This is where blockchain may come in.
1. Blockchain Could Make Tracking Energy More Granular, Automated, and Trusted
To understand how this new tech could be a solution to thorny grid problems, I spoke to Jesse Morris from the Rocky Mountain Institute (RMI), based in Colorado. The nonprofit has cofounded, with the Austria-based startup Grid Singularity, the Energy Web Foundation (EWF), headquartered in Zug, Switzerland. The new organization is hoping to provide an open-source blockchain platform to the energy sector and accelerate the transition to renewables.
Imagine, Morris said, if every utility meter “assigned a crypto identity and time stamp, with geolocation,” to every unit of energy used and produced. On the supply side, the system would track every kilowatt hour of renewable energy generated. That would be useful to all those multinationals buying gigawatts of renewable power every year.
Right now, when utilities or companies buy renewables, they basically have three choices: Finance their own projects and own the panels or turbines, sign power purchase agreements (PPAs) to buy clean power from someone else for the next 15 to 20 years, or purchase certificates that represent the green attributes of energy. Some critics of these renewable energy certificates (RECs) question whether they truly drive new investment in clean energy — and thus whether the cleanly sourced electrons are actually displacing dirtier energy on the grid.
Morris believes that blockchain can help by making tracking more granular, automated, and trusted, which can allow companies to better verify claims of carbon neutrality. It will also help avoid double-counting on RECs or PPAs (that is, when an energy developer and the buyer of RECs count the clean energy as their own). So we’ll know how much progress on carbon reduction we’re really making.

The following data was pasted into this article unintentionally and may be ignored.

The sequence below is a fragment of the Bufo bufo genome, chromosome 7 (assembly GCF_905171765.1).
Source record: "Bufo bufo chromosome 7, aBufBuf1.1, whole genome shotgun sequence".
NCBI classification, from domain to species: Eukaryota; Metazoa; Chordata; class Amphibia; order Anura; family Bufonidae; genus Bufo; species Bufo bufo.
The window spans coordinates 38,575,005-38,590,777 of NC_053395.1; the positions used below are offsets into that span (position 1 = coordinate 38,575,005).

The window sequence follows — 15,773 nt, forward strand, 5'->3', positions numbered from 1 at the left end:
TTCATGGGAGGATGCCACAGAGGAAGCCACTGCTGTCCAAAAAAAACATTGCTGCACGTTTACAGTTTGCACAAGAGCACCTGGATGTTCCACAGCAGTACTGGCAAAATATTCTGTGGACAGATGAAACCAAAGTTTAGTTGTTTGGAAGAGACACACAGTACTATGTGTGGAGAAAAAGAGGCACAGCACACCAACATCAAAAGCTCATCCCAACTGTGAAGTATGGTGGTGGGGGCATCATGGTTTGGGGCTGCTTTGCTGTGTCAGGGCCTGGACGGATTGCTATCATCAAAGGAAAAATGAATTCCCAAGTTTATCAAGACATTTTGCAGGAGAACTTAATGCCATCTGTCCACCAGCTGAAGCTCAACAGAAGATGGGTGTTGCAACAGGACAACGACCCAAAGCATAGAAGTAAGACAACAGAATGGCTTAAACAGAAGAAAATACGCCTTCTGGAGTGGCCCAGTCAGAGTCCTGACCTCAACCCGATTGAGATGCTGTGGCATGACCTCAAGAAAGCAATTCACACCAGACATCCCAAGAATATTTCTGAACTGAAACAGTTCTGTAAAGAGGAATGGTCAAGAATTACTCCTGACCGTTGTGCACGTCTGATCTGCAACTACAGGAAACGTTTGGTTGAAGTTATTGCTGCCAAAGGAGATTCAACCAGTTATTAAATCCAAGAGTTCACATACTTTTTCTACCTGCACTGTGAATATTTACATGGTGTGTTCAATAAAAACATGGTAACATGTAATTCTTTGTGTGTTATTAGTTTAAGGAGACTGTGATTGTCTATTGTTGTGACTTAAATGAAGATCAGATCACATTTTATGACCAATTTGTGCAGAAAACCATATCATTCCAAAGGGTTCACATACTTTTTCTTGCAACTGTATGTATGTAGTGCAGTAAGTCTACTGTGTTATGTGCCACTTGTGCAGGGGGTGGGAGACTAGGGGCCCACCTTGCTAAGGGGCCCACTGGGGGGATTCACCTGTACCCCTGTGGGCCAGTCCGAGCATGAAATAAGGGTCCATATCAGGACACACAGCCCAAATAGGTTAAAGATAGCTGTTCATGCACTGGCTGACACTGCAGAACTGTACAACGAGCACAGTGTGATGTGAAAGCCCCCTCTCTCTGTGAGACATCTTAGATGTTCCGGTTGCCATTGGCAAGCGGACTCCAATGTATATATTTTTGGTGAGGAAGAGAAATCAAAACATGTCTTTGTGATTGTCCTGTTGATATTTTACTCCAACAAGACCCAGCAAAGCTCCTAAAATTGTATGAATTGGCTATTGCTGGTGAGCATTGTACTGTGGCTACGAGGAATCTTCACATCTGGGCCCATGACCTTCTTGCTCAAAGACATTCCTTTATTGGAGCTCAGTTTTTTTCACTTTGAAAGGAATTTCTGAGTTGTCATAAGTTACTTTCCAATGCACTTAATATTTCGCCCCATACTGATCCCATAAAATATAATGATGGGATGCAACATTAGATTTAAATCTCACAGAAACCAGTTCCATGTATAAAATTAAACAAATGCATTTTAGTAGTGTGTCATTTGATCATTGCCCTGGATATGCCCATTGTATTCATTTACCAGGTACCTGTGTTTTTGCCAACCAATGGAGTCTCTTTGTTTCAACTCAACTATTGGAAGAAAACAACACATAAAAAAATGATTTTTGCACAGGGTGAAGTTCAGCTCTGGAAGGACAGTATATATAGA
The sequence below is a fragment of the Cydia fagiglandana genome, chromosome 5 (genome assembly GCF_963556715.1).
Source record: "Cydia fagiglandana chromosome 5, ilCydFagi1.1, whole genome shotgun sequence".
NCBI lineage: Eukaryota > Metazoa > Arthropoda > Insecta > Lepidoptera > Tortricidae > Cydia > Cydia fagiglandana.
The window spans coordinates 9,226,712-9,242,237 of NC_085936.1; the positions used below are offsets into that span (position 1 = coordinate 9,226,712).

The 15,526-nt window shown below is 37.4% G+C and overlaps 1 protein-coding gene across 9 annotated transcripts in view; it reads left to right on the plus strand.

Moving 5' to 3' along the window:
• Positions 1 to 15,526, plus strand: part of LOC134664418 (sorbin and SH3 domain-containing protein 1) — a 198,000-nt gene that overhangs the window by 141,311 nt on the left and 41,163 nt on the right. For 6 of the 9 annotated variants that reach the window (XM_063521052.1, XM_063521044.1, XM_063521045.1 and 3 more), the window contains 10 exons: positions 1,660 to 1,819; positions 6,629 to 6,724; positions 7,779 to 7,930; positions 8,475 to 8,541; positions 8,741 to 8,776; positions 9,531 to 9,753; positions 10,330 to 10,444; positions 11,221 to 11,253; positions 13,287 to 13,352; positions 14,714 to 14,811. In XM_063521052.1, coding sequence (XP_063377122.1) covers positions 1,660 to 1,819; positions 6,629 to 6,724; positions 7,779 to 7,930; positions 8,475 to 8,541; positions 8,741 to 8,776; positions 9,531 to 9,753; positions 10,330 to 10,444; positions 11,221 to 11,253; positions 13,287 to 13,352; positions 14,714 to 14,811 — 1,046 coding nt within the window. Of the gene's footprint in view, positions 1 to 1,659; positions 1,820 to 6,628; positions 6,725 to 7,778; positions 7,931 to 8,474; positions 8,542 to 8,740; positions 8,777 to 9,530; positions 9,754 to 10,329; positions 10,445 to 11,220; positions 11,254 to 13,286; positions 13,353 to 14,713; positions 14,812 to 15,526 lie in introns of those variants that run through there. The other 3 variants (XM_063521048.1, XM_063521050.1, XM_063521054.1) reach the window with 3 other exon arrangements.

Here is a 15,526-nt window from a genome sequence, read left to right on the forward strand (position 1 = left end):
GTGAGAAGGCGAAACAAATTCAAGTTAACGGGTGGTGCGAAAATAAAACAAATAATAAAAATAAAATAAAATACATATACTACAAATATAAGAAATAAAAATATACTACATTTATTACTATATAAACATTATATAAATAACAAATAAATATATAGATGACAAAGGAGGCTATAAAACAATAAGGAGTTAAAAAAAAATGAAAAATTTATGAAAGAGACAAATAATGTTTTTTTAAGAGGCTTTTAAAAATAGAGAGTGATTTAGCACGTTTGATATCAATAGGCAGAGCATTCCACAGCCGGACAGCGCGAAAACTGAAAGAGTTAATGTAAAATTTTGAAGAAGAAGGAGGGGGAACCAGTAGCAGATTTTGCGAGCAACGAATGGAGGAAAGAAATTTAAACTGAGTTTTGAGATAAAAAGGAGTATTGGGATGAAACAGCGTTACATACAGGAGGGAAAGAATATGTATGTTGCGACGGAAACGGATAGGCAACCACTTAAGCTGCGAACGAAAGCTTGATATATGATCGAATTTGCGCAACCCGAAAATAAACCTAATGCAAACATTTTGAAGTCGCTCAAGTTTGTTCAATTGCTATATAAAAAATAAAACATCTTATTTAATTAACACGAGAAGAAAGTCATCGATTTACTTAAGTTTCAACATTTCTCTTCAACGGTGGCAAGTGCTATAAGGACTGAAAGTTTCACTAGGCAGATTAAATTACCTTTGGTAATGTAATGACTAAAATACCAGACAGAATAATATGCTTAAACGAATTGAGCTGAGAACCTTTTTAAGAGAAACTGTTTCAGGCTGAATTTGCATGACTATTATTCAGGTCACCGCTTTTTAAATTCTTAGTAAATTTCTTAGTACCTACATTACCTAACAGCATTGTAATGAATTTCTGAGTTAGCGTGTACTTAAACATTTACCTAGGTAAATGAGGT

2. Financing New Energy Projects Could Be Streamlined
Blockchain may also help increase the supply of renewable energy in another way. It could streamline the financing and insuring of new energy projects, which can get complicated and expensive. One new company I spoke with San Francisco-based, Banyan Infrastructure Corp., is piloting a blockchain ledger to manage the contractual obligations — of the developer, the buyer of the energy, the lender, and so on — and to lower some of these administrative costs. Since these costs are mostly fixed, smaller projects like a 10-megawatt solar farm would benefit the most.
But the real potential, according to Banyan’s CEO Tad Neeley, is to use blockchain ledgers to reduce the capital requirements for new projects.